And the good news doesn't stop there. It also seems that Americans who were classified as overweight (as opposed to obese) are eating better and -- wait for it -- actually have a lower risk of death than those of normal weight. So, go ahead America, have a cheeseburger and a milkshake, and live longer!
Monday, April 18, 2005
Saturday, April 16, 2005
This is a couple of weeks old, but it just came to my attention. It may be the single greatest question asked of a guest by any host on any broadcast, ever.
On Tuesday night, March 29, 2005, Larry King's CNN show focused on the death of Johnnie Cochran Jr. Here's a segment from that broadcast, verbatim:
King: On the phone, Johnnie Cochran, uh, Junior. Are you there, Johnnie? Uh, Johnnie Cochran Senior, I'm sorry. Are you there?
Cochran: Yes, Johnnie Cochran Senior, yes!
King: So, you are what in relation to Johnnie Cochran Junior?
Cochran: Yes, I'm his father, thank you.
King has proudly and repeatedly said throughout his career that he does not prepare at all for his show -- but come on, Larry, this was the biggest no-brainer in the history of interviews.
In case you think I'm making this up, CNN.com has the complete transcript.
posted at 6:45 PM
Slate's Dana Stevens wonders why the Parents Television Council is now downplaying the most popular page on their site, the "Worst Clips of the Week," which became a central resource for those who hated the group's agenda, but wanted to see the raciest content TV had to offer. Ironic how this ultra-conservative special interest group created a one-stop shop for anyone looking for exactly the kind of stuff the PTC rails against.
Friday, April 15, 2005
Sarah Lawrence is an honors student at Collinsville High School and editor-in-chief of the school newspaper, The Kahoki. In the last issue, she used her column to list ten things that should be changed, and took particularly hard shots at the guidance counselors and math teachers (calling the latter "some of the worst teachers any of us have ever seen"). The counselors and faculty members were understandably outraged, but no disciplinary action has been taken against anyone, including the paper's adviser, who had to approve the column before it went to print. That English teacher is not tenured, and I can't help but wonder how they may affect her future at CHS.
Sarah was on my KMOX show today to explain herself and take phone calls, which she handled remarkably well. She has no regrets, is still EIC of the paper, and appears to have quite a few supporters both inside and outside the school. On the other hand, the school administration is not commenting, because they're prohibited by law from doing so.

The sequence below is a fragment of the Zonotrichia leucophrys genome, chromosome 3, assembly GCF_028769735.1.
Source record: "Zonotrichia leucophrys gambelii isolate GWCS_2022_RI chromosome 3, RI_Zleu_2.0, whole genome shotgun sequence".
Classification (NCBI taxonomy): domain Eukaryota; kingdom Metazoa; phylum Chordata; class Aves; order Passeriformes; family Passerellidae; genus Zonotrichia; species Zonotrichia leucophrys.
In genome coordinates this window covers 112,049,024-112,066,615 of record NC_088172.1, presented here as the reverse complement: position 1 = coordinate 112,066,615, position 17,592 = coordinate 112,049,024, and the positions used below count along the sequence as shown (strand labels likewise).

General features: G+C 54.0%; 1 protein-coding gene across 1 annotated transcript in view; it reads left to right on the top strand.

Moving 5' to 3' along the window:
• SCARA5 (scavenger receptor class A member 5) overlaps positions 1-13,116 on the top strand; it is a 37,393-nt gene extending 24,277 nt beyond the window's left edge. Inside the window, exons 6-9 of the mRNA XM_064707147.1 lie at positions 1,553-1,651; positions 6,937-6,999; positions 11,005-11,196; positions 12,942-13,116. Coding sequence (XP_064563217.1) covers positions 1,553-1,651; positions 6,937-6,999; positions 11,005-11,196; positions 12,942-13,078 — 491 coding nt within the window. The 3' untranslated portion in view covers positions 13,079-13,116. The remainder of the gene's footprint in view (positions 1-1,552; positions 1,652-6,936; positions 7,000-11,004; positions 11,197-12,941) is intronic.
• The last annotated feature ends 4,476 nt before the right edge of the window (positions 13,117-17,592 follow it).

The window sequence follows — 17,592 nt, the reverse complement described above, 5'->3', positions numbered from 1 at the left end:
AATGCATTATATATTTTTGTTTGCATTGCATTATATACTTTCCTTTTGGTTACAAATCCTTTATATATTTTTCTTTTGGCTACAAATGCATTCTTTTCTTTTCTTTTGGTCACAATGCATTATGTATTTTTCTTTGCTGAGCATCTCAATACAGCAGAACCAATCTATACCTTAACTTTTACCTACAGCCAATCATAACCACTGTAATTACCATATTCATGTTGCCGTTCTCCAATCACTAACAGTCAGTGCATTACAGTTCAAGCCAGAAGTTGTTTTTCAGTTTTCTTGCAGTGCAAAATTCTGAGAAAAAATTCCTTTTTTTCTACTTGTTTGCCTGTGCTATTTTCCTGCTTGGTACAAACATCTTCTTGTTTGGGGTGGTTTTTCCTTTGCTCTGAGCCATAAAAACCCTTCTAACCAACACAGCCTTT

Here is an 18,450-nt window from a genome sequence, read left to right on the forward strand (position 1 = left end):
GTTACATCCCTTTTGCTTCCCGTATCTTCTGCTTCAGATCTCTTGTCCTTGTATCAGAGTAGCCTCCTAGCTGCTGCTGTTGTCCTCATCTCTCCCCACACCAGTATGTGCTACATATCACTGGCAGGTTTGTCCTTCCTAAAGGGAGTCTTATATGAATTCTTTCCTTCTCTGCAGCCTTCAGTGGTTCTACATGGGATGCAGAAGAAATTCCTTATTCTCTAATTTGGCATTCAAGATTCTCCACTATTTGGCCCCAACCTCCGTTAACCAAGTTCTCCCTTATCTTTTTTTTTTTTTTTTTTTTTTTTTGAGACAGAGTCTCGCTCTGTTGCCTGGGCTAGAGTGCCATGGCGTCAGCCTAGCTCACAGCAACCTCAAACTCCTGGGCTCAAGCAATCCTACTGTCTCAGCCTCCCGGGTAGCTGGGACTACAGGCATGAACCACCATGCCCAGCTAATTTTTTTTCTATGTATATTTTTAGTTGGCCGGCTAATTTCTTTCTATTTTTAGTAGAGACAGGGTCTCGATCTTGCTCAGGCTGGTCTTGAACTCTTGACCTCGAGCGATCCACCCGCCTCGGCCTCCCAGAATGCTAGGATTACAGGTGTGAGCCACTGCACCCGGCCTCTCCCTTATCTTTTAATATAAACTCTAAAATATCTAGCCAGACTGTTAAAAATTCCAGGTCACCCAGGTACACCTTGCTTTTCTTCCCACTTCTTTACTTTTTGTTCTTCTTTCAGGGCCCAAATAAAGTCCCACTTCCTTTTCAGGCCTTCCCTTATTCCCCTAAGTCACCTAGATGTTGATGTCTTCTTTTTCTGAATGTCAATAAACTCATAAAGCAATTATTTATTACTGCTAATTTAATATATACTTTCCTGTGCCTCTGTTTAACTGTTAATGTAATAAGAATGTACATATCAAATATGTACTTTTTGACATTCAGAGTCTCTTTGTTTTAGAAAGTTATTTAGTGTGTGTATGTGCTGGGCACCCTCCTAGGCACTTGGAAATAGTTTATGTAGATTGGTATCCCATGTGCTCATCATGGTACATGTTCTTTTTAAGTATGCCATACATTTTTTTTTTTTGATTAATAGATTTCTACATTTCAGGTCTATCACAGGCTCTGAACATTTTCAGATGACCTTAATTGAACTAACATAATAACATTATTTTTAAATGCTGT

At the very least, this should spark some serious classroom discussions about freedom of speech, freedom of the press, and whether having the right to do something means it's always right to do it.
posted at 10:10 PM
I had a couple of the Washington University protesters on my KMOX show yesterday. They're trying to get the university to pay a living wage to groundskeepers, janitors, food service employees and others who work on the campus (even through contractors). The idea's not a bad one, but there are only 15 of them, and that seems like an awfully small number on a campus as large as WashU. Also, there isn't a single actual worker taking part in the protest or hunger strike, even though the group calls itself the Student-Worker Alliance. You'd think that someone on the employee side would be bold enough to stand up for what they want, even if it means risking their job. I'm all for fighting for the downtrodden, but shouldn't the downtrodden be part of the battle?
posted at 11:23 AM
Thursday, April 14, 2005
Wednesday, April 13, 2005
Monday, April 11, 2005
If you're a big time ballplayer, are you allowed to complain in public? Several St. Louis Cardinals did just that this weekend, telling Joe Strauss (St. Louis Post-Dispatch beat reporter) that the team's trip to Oklahoma City and Springfield before opening the season made them tired and ended up affecting their play.
I don't buy the argument, because they beat the Astros on opening day in Houston. Yes, they lost the next day, but then had a day off before winning their first home game against the Phillies. It was after that they fell apart, giving up a combined 23 runs on Saturday and Sunday before offering this "we were tired" excuse. Boo-hoo.
Outfielder Larry Walker even seemed to blame it on jet lag. Huh? You started the week in Florida and ended it in St. Louis -- a total change of exactly one time zone. It's not like you had to go play a couple of games in London and Hong Kong! Of course, there was that hour of sleep you lost thanks to daylight saving time. It's amazing you could even stand up.
Bottom line here is that the fans don't want to hear you whine about anything. In fact, no one wants to hear anyone complain publicly about how hard their job is, particularly if the perception is that they have a place of privilege, wealth, and fame. It's so sad that Brad Pitt had to work really long days to make his latest movie. Poor Donald Trump is so busy he barely has time to grab a meal. Little Paris Hilton spent the whole day looking for booties for her puppy and couldn't find them in the right size. Boo freakin' hoo!
Keep it internal, bitch and moan in the locker room amongst yourselves all you want, but don't say it to a reporter or anyone else on the outside. Oh, and run out those ground balls, would you?
Great piece by Steve Kroft on "60 Minutes" last night, particularly on the heels of last week's report by Citizens Against Government Waste of how many of your tax dollars are going down the drain. Kroft reported on money that's earmarked for homeland security, but is being used for nothing more than pork barrel projects by politicians -- and isn't making us one bit more secure.